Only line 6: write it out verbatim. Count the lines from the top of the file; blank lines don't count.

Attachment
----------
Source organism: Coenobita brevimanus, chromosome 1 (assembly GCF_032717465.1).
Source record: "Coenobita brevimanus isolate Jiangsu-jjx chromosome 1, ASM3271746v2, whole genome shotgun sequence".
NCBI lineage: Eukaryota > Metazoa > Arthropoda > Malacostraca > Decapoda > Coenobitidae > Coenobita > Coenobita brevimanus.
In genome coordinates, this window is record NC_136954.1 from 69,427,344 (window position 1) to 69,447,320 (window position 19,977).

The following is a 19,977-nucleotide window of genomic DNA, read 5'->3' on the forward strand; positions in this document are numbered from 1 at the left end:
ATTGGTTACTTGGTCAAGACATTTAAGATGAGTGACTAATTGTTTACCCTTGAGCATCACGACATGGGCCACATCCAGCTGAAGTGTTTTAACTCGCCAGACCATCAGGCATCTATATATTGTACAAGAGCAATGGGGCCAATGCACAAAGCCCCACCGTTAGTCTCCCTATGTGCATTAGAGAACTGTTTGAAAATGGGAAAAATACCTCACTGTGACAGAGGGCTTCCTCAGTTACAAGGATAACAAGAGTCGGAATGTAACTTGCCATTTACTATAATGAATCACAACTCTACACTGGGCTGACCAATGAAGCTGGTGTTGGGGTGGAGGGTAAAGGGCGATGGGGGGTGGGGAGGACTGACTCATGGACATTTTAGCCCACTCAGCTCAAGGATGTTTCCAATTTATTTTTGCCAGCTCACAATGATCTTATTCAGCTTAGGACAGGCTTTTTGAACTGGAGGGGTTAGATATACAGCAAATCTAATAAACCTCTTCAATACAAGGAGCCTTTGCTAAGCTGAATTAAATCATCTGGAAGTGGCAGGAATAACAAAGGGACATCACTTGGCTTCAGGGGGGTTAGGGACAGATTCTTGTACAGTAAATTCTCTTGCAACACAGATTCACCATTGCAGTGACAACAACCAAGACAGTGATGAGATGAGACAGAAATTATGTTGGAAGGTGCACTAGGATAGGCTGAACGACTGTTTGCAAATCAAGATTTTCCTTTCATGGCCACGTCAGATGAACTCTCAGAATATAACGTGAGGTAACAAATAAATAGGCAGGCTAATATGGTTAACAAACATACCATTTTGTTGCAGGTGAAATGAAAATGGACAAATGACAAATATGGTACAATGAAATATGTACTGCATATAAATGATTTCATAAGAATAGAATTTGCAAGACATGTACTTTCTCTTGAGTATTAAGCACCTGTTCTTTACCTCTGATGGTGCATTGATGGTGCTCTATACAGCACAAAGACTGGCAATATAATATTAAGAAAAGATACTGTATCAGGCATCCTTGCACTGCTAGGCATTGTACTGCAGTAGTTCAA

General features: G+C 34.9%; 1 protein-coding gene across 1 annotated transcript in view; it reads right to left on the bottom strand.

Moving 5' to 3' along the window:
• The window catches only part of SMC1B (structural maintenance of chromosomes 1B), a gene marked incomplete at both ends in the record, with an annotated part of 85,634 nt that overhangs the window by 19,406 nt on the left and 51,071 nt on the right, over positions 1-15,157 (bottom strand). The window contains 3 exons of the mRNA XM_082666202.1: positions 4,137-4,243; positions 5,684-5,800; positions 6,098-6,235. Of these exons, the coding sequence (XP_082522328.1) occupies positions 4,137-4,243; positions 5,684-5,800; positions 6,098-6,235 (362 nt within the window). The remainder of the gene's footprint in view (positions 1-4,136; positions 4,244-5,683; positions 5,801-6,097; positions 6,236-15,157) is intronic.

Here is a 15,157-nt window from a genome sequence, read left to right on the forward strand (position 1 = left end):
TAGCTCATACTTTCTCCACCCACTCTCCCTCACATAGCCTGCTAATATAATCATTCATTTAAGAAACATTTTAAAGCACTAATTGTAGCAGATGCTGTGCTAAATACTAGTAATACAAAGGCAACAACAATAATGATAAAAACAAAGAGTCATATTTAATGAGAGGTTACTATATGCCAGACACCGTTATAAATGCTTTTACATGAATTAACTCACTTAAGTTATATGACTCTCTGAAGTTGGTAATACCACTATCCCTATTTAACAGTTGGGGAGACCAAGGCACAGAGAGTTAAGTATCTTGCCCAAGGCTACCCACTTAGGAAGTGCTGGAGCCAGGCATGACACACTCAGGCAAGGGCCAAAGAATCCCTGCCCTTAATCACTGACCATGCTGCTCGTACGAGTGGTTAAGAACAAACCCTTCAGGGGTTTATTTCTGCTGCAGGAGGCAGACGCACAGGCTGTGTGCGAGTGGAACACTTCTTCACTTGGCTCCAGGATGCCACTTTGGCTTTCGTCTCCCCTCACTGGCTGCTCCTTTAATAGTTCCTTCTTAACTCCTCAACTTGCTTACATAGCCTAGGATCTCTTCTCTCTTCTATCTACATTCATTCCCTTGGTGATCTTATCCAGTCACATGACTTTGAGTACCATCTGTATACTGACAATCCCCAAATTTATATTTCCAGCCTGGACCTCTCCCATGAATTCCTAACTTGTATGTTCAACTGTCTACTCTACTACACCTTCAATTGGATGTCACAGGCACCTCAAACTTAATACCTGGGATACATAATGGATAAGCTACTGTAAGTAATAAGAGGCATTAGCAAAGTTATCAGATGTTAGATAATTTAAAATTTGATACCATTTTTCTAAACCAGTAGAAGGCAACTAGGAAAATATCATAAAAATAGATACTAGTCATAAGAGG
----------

ATTGGTTACTTGGTCAAGACATTTAAGATGAGTGACTAATTGTTTACCCTTGAGCATCACGACATGGGCCACATCCAGCTGAAGTGTTTTAACTCGCCAGACCATCAGGCATCTATATATTGTACAAGAGCAATGGGGCCAATGCACAAAGCCCCACCGTTAGTCTCCCTATGTGCATTAGAGAACTGTTTGAAAATGGGAAAAATACCTCACTGTGACAGAGGGCTTCCTCAGTTACAAGGATAACAAGAGTCGGAATGTAACTTGCCATTTACTATAATGAATCACAACTCTACACTGGGCTGACCAATGAAGCTGGTGTTGGGGTGGAGGGTAAAGGGCGATGGGGGGTGGGGAGGACTGACTCATGGACATTTTAGCCCACTCAGCTCAAGGATGTTTCCAATTTATTTTTGCCAGCTCACAATGATCTTATTCAGCTTAGGACAGGCTTTTTGAACTGGAGGGGTTAGATATACAGCAAATCTAATAAACCTCTTCAATACAAGGAGCCTTTGCTAAGCTGAATTAAATCATCTGGAAGTGGCAGGAATAACAAAGGGACATCACTTGGCTTCAGGGGGGTTAGGGACAGATTCTTGTACAGTAAATTCTCTTGCAACACAGATTCACCATTGCAGTGACAACAACCAAGACAGTGATGAGATGAGACAGAAATTATGTTGGAAGGTGCACTAGGATAGGCTGAACGACTGTTTGCAAATCAAGATTTTCCTTTCATGGCCACGTCAGATGAACTCTCAGAATATAACGTGAGGTAACAAATAAATAGGCAGGCTAATATGGTTAACAAACATACCATTTTGTTGCAGGTGAAATGAAAATGGACAAATGACAAATATGGTACAATGAAATATGTACTGCATATAAATGATTTCATAAGAATAGAATTTGCAAGACATGTACTTTCTCTTGAGTATTAAGCACCTGTTCTTTACCTCTGATGGTGCATTGATGGTGCTCTATACAGCACAAAGACTGGCAATATAATATTAAGAAAAGATACTGTATCAGGCATCCTTGCACTGCTAGGCATTGTACTGCAGTAGTTCAA